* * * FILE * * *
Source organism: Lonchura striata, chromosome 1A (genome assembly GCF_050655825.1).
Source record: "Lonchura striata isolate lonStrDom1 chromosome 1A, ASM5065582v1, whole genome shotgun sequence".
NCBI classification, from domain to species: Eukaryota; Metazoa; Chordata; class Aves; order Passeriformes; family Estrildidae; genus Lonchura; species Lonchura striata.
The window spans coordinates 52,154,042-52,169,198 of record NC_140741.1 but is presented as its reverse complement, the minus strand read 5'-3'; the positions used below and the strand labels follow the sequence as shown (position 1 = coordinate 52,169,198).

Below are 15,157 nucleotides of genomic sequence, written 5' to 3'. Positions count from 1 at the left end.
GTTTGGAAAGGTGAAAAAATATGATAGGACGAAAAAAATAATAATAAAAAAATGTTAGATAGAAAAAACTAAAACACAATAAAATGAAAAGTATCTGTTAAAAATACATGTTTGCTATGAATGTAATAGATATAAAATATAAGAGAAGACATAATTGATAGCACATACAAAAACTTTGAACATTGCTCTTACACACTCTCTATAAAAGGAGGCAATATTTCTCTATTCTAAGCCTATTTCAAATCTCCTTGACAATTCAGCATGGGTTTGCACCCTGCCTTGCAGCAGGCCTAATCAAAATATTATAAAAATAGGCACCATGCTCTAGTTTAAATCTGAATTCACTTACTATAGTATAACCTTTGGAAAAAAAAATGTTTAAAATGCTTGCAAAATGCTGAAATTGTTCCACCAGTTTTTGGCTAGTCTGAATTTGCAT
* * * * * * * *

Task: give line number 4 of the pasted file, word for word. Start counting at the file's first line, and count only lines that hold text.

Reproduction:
The window spans coordinates 52,154,042-52,169,198 of record NC_140741.1 but is presented as its reverse complement, the minus strand read 5'-3'; the positions used below and the strand labels follow the sequence as shown (position 1 = coordinate 52,169,198).